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Liverpool could lose Mohamed Salah, so who could replace him? Raphinha, Jarrod Bowen, Joao Felix?

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Liverpool may have a tough choice to make this summer. Star forward Mohamed Salah has less than 18 months left on his reported £200,000-a-week contract and, as he turns 30 in June, the club may need to let him leave if they are to avoid losing him for free in 2023.

Salah is one of the best players in the Premier League and Liverpool won’t want to see him depart, but they may have to make him English football’s first ever £500,000-a-week player — a salary which would even exceed that of Manchester United‘s Cristiano Ronaldo, who earns a reported £480,000-a-week.

The Egypt international admitted to GQ magazine recently: “I want to stay, but it’s not in my hands. It’s in their hands. They know what I want. I’m not asking for crazy stuff.” But Liverpool may need to start planning for a future without him if they can’t agree new terms.

The club’s recruitment over recent seasons has been spectacular, with January’s £37.5 million addition of winger Luis Diaz the latest in a long line of top quality signings, while the return of 18-year-old Harvey Elliott from injury gives them more options. But who could the Reds turn to in the summer transfer window to replace Salah if they have to?

*All transfer valuations via Transfermarkt

– O’Hanlon: Can Liverpool afford to let Salah go?
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Signed from Rennes for around £17m in summer 2020, the Brazilian winger has adapted remarkably quickly to the Premier League and is already one of the most incisive attacking players in the league with his development still improving (especially since becoming a regular for his country.)

As an active, intense forward — Leeds boss Marcelo Bielsa generally wants to him to hug the right touchline and receive the ball high up the pitch — he would fit reasonably well into Jurgen Klopp’s tactical plans. Raphinha rarely takes breaks and endeavours to win the ball back quickly once his team loses possession (4.5 defensive challenges per match with nearly 50% success rate is worth noting.)

Equipped with the directness of a traditional winger, he also possesses the vision and precision to set up teammates when he cuts infield onto his stronger left foot in the last third. It is hard to see him consistently hit 15+ goals per season on current evidence, but he is such a relentless threat with his desire to take on defenders (he averages an astonishing six dribbles per game) that he would occupy the opposition in much the same way as Salah does.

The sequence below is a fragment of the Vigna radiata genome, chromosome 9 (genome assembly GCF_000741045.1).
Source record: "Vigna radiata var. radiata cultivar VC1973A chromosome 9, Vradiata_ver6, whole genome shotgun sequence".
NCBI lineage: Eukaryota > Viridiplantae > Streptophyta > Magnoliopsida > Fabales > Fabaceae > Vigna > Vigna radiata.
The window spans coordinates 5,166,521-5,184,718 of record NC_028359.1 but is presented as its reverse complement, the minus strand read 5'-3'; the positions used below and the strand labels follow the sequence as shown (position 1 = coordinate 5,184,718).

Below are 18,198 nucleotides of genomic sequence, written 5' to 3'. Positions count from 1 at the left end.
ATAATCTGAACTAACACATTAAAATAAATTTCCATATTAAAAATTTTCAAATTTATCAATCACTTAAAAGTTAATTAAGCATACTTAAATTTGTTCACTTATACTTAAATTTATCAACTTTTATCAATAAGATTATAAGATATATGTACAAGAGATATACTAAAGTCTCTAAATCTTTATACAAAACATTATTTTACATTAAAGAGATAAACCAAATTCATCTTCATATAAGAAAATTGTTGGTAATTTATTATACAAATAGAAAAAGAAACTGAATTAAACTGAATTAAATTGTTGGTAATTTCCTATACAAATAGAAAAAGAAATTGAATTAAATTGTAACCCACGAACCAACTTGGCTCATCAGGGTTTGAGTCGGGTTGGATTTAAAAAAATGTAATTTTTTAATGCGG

In an era dominated by inverted wingers, the Spain international tends to line up as a left-footed winger on the left. However, he does like to roam and often finds space to exploit in the final third, while he has even featured as a central attacking midfielder.

Quick and equipped with excellent dribbling, fine balance and ball-carrying skills, Oyarzabal’s outstanding feature is arguably his off-the-ball movement. Not only does it allow him to take up clever positions, but he often arrives there before opponents have figured out where he is going.

With eight goals to his name this season, he’s well on track to hit double figures for a fifth consecutive LaLiga season and, in addition to being a technically gifted player, he works hard as well, often trying to win the ball back early or tracking runners to help out defensively.

Being a one-club player in his career to date, adaptation to a new league might become an issue — and he’s probably a better finisher than a provider — but the 24-year-old has the attributes to succeed at a club of an even higher standing than Real Sociedad.